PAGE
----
Elliot Lake: Wikis

Advertisements
  
  
  
  

Note: Many of our articles have direct quotes from sources you can cite, within the Wikipedia article! This article doesn't yet, but we're working on it! See more info or our list of citable articles.

Encyclopedia

Advertisements

From Wikipedia, the free encyclopedia

City of Elliot Lake
The city of Elliot Lake; the lake on the right
Coordinates: 46°23′00″N 82°39′00″W / 46.3833333°N 82.65°W / 46.3833333; -82.65
Country Flag of Canada.svg Canada
Province Flag of Ontario.svg Ontario
District Algoma District
Established 1955
Government
 - Mayor Rick Hamilton
 - Governing Body Elliot Lake City Council
 - Federal electoral district Algoma—Manitoulin—Kapuskasing
 - Provincial electoral district Algoma—Manitoulin
Area
 - Total 698.12 km2 (269.5 sq mi)
Population (2006)Statistics Canada
 - Total 11,549
 Density 16.5/km2 (42.7/sq mi)
Time zone Eastern Standard Time (EST) (UTC-5)
 - Summer (DST) Eastern Daylight Time (EDT) (UTC-4)
Postal Code FSA P5A
Area code(s) 705
Website http://www.cityofelliotlake.com/
Municipal rank: 325th in Canada

Elliot Lake (2006 population 11,549) is a city in northern Ontario, Canada, north of Lake Huron in the Algoma District, midway between the cities of Sudbury and Sault Ste. Marie.

Contents

History

Until the 1870s an Ojibwa village existed near the present hospital site on the lake's shoreline.

The city was established as a planned community for the mining industry in 1955 after the discovery of uranium in the area, and named after the small lake on its northern edge. Geologist Franc Joubin and American financier Joseph Hirshhorn were instrumental in its founding. The principal mining companies were Denison Mines and Rio Algom. The population has varied with several boom-and-bust cycles from the 1950s to the 1990s, from a high of over 26,000 to a low of about 6,600.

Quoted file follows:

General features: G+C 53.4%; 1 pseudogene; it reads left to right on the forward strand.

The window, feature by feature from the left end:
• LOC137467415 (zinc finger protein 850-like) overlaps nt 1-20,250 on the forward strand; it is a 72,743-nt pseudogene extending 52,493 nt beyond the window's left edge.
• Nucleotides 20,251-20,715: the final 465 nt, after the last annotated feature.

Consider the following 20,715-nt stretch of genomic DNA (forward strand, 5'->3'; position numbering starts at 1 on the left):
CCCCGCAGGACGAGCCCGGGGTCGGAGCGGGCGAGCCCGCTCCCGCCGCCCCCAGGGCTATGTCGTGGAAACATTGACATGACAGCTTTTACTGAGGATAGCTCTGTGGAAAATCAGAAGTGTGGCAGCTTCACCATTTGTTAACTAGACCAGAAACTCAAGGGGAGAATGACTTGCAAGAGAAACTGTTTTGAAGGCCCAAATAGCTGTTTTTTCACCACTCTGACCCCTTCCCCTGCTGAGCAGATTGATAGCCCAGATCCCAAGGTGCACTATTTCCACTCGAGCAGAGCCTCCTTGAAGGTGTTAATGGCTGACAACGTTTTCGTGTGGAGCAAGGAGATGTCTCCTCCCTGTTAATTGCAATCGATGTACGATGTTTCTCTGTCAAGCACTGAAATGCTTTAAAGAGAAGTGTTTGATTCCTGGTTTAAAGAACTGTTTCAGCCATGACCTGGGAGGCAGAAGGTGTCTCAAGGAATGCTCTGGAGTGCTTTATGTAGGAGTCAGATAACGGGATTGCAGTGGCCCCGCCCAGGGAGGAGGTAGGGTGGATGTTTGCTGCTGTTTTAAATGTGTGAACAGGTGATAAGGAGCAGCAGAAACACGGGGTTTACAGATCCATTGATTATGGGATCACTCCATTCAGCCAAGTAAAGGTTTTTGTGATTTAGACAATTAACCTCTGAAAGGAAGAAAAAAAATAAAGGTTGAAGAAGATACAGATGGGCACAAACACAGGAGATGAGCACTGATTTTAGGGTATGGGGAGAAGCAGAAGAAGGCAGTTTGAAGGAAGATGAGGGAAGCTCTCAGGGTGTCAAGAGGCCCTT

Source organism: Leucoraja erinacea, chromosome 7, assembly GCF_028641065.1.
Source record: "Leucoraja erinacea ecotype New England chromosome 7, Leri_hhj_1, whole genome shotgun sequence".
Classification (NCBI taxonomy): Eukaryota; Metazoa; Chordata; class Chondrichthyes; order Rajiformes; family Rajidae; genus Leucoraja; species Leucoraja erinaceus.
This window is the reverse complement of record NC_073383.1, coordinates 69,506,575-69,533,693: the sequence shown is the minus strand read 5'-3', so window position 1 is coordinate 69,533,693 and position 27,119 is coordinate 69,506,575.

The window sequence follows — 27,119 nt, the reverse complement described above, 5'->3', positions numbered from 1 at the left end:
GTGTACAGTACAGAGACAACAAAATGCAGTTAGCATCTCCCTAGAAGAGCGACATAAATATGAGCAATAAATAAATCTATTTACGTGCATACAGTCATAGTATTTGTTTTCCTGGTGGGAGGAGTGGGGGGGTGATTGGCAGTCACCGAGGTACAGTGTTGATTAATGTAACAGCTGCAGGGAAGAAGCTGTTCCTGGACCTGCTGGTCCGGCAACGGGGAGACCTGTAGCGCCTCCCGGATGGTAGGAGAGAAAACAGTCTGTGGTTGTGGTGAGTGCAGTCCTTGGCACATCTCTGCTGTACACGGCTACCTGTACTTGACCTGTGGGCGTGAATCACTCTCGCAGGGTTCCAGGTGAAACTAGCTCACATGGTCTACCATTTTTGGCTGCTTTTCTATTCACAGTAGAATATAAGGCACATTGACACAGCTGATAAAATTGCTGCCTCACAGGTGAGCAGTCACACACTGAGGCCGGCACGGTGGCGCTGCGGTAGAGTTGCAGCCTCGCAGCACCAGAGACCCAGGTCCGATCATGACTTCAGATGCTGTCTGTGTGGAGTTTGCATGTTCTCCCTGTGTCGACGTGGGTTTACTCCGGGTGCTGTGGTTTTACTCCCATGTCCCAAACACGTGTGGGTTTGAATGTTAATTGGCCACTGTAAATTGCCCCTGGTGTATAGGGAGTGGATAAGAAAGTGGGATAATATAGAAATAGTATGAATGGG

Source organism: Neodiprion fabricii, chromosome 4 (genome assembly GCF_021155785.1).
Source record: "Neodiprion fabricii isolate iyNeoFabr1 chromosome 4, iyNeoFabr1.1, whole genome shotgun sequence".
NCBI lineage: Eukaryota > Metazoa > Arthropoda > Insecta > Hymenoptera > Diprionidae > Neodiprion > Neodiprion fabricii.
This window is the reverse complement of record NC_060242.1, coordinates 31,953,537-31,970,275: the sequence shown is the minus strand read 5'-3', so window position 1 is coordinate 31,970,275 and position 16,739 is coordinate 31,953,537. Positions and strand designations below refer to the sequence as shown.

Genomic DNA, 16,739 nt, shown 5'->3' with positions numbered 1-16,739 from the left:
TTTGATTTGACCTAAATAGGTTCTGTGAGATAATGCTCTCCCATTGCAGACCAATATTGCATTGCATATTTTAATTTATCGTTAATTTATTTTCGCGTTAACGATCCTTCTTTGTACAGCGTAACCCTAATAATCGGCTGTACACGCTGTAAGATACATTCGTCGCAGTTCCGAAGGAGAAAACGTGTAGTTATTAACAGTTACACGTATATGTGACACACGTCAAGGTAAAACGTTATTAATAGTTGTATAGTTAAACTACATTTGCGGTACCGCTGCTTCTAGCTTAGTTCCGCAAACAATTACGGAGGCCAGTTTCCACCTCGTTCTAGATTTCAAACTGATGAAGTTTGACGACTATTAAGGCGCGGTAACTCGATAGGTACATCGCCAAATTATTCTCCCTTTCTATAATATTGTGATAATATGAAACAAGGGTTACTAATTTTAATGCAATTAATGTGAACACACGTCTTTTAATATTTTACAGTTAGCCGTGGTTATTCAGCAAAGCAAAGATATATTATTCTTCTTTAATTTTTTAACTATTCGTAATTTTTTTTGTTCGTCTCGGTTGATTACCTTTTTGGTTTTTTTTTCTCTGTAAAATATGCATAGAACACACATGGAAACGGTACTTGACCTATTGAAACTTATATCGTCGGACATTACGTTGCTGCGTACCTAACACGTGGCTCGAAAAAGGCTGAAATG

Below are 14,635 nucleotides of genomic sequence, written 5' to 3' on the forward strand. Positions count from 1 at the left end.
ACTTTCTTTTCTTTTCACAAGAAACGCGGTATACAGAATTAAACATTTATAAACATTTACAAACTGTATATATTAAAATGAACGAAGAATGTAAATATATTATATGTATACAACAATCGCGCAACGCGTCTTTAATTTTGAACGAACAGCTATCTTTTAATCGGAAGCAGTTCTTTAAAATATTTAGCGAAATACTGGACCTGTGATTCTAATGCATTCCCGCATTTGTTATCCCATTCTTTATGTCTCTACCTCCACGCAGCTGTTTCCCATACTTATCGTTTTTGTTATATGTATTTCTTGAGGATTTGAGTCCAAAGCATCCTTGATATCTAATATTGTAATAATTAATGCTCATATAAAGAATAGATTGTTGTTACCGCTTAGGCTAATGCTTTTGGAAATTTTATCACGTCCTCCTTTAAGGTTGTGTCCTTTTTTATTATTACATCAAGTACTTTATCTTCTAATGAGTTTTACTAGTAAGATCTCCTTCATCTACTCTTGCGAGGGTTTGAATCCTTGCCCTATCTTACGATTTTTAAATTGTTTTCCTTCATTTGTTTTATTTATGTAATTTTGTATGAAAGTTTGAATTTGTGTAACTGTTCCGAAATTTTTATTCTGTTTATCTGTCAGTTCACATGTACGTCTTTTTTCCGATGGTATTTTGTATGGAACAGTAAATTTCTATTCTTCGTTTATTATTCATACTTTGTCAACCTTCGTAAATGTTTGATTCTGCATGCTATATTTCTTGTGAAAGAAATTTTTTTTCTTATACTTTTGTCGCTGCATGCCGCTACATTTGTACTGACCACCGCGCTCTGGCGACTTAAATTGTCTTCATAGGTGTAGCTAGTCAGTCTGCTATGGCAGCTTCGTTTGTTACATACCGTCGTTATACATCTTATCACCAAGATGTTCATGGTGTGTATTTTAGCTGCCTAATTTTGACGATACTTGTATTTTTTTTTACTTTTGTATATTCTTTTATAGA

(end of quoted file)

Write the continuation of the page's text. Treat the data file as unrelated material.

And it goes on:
In 1959, the United States declared that it would buy no more uranium from Canada after 1962. During the 1970s, federal plans for CANDU Reactors and Ontario Hydro's interest in atomic energy led the town, anticipating a population of 30,000, to expand again. However, by the early 1990s depleted reserves and low prices caused the last mines in the area to close.

In the years since, the city looked elsewhere for its survival, finding some success promoting itself as a retirement community and tourist destination. In the late 2000s, mineral exploration has begun taking place in the area, with at least one major new mining facility being developed by Pele Mountain Resources.[1]

Uranium mining

Area uranium mines

  • Stanleigh Mine (1956-1960 and 1982-1996), operated by Rio Algom Ltd., produced 14 million tons of ore.
  • Spanish American Mine (1957-1959), operated by Rio Algom Ltd., produced 79,000 tons of ore.[2]
  • Can-Met Mine (1957-1960), operated by Denison Mines Ltd., produced 2.6 million tons of ore.
  • Milliken Mine (1957-1964), operated by Rio Algom Ltd., produced 6.3 million tons of ore.
  • Panel Mine (1957-1961 and 1978-1990), operated by Rio Algom Ltd., produced 15 million tons of ore.
  • Denison Mine (1957-1992), operated by Denison Mines Ltd., produced 69 million tons of ore.
  • Stanrock Mine (1958-1960 and 1964-1985), operated by Denison Mines Ltd., produced 6.4 million tons of ore.
  • Quirke Mine(s) (1955-1961 and 1965-1990), operated by Rio Algom Ltd., produced 44 million tons of ore.
  • Pronto Mine (1955-1970), operated by Rio Algom Ltd., produced 2.3 million tons of ore.
  • Buckles Mine (1956-1960), operated by Rio Algom Ltd., produced 276,000 tons of ore.
  • Lacnor Mine "Lake Nordic" (1956-1960), operated by Rio Algom Ltd., produced 3.4 million tons of ore.
  • Nordic Mine (1956-1970), operated by Rio Algom Ltd., produced 13 million tons of ore.

Health Concerns

Uranium miners in Elliot Lake became alarmed about the high incidence of lung cancer and silicosis, and they went on strike over health and safety conditions. The government appointed a Royal Commission to investigate health and safety in mines. Chaired by Dr. James Ham, it became known as the Ham Commission.[3]

Geography and environment

Situated on the Canadian Shield, the city is surrounded by dense forest, muskeg swamps, numerous lakes, winding rivers, and hills of Precambrian bedrock. The local forests are mixed deciduous and coniferous, with colourful displays in the autumn.